Has Predicted Downturn for Corn and Soybeans Begun?

bright green soybean field under a cloudy sky

The U.S. economy remains resilient. But after recent corn and soybean prices, producers can’t help but ask, Has the next downturn in the commodity cycle started? Here we look at economic factors shaping both the broader and agricultural economies and lessons from past downturns that producers can apply to their decision-making.

Two Economies

Inflation-adjusted gross domestic product (GDP) increased 3.3% in the last quarter of 2023. Forecasts from the Atlanta Fed indicate near 3% growth for the first quarter of 2024. An annual GDP growth rate of 2% to 3% is considered relatively normal.

The labor market remains tight, with more than 1.4 job openings per unemployed person, further supporting exceptionally strong wages. In January, 353,000 jobs were created, smashing market expectations of 185,000 jobs.

All this despite the Federal Reserve’s restrictive stance on monetary policy to cool the economy and bring inflation down to 2% from 2.8% as of January. This will be a strong argument for keeping interest rates higher in the short term.

Meanwhile, news for grain producers has been less than uplifting. Nearby corn futures as of February 23 closed under $4 per bushel for the first time since November 2, 2020. Nearby soybean futures closed at their lowest since November 9, 2020. Comparisons are quickly being made, and speculation about the next downturn for corn and soybeans has begun.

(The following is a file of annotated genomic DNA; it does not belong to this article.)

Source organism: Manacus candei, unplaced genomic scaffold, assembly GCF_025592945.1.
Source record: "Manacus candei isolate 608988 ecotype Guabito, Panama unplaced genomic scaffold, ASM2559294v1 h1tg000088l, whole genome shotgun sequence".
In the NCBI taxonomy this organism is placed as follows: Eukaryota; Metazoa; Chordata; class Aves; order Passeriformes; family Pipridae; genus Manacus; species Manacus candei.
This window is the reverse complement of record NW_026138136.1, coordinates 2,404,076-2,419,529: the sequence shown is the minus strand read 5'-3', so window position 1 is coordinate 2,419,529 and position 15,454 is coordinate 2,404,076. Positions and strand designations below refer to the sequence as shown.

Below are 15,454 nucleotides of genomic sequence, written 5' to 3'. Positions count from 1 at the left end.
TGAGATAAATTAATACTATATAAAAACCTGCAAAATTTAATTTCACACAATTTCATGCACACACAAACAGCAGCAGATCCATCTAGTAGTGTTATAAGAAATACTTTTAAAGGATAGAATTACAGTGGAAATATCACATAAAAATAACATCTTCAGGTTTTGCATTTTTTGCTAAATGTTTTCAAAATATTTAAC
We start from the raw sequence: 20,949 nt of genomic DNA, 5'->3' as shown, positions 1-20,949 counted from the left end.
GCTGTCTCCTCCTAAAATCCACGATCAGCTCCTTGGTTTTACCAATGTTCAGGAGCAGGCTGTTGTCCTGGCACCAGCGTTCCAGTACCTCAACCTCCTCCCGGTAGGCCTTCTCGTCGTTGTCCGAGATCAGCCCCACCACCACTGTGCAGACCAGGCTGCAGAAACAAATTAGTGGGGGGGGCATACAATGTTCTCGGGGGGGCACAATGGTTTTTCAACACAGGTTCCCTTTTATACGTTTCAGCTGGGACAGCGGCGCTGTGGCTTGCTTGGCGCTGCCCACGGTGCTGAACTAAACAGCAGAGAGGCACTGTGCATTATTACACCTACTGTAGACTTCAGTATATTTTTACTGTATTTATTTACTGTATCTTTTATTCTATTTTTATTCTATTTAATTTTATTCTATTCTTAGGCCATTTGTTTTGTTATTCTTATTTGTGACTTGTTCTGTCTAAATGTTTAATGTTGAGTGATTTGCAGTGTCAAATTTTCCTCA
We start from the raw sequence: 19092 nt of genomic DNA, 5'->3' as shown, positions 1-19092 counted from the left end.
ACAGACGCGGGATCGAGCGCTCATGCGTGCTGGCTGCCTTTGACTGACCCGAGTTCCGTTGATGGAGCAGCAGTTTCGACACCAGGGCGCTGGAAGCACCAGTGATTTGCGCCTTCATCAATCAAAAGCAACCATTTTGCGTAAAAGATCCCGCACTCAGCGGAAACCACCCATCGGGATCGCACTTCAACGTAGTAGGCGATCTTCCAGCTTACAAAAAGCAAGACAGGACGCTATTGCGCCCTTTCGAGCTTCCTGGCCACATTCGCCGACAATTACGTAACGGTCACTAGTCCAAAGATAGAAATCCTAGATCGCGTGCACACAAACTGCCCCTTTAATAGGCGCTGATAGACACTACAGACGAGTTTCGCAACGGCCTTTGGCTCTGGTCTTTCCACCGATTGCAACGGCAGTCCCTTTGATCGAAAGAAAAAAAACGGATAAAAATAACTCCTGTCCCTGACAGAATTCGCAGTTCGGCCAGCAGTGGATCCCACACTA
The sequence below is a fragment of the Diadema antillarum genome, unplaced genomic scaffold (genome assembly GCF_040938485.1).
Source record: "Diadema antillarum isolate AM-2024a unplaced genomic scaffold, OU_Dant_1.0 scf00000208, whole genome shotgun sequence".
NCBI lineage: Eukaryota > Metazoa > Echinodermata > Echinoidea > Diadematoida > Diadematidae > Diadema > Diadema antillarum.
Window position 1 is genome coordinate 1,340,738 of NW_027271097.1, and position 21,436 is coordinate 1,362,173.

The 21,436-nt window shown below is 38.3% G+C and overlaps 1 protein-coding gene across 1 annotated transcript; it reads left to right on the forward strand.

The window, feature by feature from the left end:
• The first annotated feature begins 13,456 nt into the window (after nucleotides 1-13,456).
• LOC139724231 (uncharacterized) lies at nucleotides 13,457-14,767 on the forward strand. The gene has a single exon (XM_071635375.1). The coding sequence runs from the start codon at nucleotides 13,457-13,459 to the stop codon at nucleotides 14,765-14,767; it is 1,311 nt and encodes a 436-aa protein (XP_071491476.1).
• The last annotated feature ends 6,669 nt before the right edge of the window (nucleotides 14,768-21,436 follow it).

History Repeating Itself?

The last price downturn began in 2014, on the heels of the 2012 drought. In the span of two marketing years, 2012/13 to 2014/15, the average farm price for corn dropped from $6.89 per bushel to $3.70 and for soybeans, from $14.40 to $10.10 per bushel. U.S. producers planted approximately 95 million acres of corn plantings for marketing year 2013/14, resulting in record production and a 41% increase in corn ending stocks. The stocks-to-use ratio jumped from 9.2% to 12.6% in an extremely low cattle inventory environment.

Today, the U.S. just came off a record corn crop planted on nearly 95 million acres. Ending stocks have increased 60% from marketing year 2022/23, the stocks-to-use ratio jumped from 9.9% to 14.9%, and cattle inventory is at its lowest level since 1951.

Even when two time periods share similarities and lessons – in this case, that supply side impacts often lead to overproduction over a short period – the outcomes can be very different.

Since 2014, harvested acres from Brazil and Argentina have increased 39% and 97%, respectively. This has led to a 46% increase in Brazilian corn production and an 85% increase in Argentinian corn production, creating a major obstacle for U.S. agriculture as it works to compete on the global market. Of particular concern is China, which is now able to import corn from Brazil and Argentina, diversifying its corn purchases and potentially relying less on U.S. corn.

Additionally, the Russia-Ukraine war continues to have short- and long-term uncertainties on the global grain market. And, of course, there are the unknowns of weather and weather markets. Any of these factors could turn commodity markets more bullish at any point and to varying degrees during the marketing year.

U.S. Dollar and Commodity Exports